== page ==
She married Fujitaka around 1562 and gave birth to Tadaoki in 1563. Influenced by her son's wife, Hosokawa Gracia, Jakō was converted to Christianity. In 1600, when Ishida Mitsunari the leader of the Western Army in Battle of Sekigahara attempted to take Gracia as a hostage, the Ogasawara Shōsai family retainer killed her, he and the rest of the house then committed seppuku and burned the mansion. After the incident Jakō was emotionally affected, days later when the western army reached the gates of the Tanabe Castle, she fought bravely alongside to her family in the Siege of Tanabe.
Siege of Tanabe
There were only 500 troops to defend the castle against the 15,000 of the Western Army. Numata Jakō was an important role troughout the siege. At night she would don her armor an make the rounds of the men on watch to buoy their spirits. She also made a diagram of the banners of those enemy units that either fired high so as not to hit anyone or fired using only powder and no musket balls. if the hosokawa survived the siege, it would in part be because of sympathizers among the enemy force, and she wanted them spared from any post-battle retribuition, resisted without truce. After the victory of the Eastern army in Sekigahara, Jako and her family was rewarded and praised by Tokugawa Ieyasu. Her son, Hosokawa Tadaoki was awarded a fief in Buzen (Kokura, 370,000 koku) and went on to serve Tokugawa at the Siege of Osaka.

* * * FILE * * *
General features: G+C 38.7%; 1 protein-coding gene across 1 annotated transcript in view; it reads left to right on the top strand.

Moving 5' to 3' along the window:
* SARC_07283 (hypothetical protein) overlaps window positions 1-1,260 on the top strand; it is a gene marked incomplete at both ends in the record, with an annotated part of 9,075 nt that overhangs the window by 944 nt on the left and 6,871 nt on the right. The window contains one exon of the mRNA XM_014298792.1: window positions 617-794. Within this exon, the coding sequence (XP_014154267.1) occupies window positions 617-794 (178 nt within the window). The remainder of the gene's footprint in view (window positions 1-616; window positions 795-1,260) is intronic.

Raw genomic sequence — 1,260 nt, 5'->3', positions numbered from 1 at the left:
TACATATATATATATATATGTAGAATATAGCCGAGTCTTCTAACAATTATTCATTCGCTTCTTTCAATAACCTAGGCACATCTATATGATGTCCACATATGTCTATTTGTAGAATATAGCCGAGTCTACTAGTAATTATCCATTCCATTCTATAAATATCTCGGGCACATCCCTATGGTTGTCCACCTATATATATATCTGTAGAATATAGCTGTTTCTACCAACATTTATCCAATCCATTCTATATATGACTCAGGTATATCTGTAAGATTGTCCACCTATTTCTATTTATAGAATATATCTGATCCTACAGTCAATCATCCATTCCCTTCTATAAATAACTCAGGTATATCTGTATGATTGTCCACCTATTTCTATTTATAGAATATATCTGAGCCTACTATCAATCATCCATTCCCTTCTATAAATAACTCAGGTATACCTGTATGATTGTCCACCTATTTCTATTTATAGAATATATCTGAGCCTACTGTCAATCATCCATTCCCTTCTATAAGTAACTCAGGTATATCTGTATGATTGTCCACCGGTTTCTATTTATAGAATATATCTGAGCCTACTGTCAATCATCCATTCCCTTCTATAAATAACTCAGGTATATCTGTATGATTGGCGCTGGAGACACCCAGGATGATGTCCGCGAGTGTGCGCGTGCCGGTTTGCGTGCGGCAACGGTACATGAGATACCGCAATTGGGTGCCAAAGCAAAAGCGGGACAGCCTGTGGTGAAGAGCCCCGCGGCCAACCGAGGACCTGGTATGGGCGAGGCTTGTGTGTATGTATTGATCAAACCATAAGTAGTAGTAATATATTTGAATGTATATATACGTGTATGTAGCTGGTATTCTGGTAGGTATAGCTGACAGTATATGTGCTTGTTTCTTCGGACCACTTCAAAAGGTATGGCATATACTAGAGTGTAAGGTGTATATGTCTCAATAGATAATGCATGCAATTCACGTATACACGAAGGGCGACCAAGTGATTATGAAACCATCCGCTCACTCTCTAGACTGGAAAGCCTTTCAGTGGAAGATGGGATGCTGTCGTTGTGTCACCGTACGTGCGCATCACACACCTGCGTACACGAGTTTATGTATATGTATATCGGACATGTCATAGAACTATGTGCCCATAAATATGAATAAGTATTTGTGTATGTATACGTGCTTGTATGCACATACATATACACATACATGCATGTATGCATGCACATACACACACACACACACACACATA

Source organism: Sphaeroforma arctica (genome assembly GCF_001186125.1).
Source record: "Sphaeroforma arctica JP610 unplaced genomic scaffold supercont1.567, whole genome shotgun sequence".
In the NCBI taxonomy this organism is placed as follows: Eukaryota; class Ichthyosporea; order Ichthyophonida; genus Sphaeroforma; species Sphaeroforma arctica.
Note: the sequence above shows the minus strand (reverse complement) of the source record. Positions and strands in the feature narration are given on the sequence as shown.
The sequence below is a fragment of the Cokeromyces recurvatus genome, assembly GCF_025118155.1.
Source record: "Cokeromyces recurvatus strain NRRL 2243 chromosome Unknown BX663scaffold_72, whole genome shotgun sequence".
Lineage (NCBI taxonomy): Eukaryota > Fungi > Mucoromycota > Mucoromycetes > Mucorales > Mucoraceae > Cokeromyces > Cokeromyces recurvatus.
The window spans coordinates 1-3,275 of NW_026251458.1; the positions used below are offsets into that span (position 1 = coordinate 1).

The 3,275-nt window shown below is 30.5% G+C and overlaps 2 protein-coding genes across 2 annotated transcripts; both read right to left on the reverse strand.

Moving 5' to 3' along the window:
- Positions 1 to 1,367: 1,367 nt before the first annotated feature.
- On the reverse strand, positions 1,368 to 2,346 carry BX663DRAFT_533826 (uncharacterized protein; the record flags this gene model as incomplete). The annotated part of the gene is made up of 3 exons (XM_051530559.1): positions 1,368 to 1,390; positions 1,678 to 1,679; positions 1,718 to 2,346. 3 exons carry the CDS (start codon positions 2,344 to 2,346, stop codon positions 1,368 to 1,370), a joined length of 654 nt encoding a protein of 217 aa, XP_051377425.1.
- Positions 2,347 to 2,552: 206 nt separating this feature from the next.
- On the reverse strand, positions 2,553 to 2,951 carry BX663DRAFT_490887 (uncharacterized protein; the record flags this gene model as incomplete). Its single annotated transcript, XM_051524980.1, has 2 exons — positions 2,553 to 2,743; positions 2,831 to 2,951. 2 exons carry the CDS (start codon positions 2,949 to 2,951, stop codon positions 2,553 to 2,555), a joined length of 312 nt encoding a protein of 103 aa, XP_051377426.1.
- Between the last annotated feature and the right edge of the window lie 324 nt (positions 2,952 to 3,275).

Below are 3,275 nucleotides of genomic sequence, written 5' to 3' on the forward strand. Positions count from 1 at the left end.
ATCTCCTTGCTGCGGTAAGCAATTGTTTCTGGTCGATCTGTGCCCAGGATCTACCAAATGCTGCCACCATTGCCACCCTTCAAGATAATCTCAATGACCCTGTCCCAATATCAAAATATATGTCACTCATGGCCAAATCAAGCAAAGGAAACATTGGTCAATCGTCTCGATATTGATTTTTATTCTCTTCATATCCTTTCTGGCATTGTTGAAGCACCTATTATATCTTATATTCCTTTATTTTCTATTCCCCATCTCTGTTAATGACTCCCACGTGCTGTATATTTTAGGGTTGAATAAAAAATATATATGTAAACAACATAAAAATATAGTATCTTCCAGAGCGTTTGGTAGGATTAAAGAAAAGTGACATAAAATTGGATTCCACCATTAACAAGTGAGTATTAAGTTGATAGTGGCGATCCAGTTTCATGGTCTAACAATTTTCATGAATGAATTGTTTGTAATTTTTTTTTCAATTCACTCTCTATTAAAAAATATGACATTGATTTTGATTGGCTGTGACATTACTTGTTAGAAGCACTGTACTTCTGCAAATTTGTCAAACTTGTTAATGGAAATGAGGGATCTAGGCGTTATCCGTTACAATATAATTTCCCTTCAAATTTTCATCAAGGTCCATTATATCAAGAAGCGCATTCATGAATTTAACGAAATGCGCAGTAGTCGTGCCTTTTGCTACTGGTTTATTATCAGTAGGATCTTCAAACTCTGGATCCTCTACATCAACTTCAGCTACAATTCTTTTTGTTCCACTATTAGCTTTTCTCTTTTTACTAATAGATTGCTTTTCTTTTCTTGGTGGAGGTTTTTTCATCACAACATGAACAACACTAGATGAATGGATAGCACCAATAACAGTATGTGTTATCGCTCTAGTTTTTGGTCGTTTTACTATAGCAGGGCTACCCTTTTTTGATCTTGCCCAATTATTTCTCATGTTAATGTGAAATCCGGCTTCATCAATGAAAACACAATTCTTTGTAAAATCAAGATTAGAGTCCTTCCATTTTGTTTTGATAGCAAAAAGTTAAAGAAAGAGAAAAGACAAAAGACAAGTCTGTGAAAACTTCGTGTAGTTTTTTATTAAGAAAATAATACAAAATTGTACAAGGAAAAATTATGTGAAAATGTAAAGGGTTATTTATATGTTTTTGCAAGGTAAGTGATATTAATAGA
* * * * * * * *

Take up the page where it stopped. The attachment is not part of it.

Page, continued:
She appears as playable character in the series of games Samurai Warriors 4 Empires.
- Fr?d?ric, Louis; Louis-Frédéric (2005). Japan Encyclopedia. Harvard University Press. ISBN 9780674017535.
- Turnbull, Stephen (2012-01-20). Samurai Women 1184–1877. Bloomsbury Publishing. ISBN 9781846039522.
- Rowley, G. G. (2013). An Imperial Concubine's Tale: Scandal, Shipwreck, and Salvation in Seventeenth-century Japan. Columbia University Press. ISBN 9780231158541.
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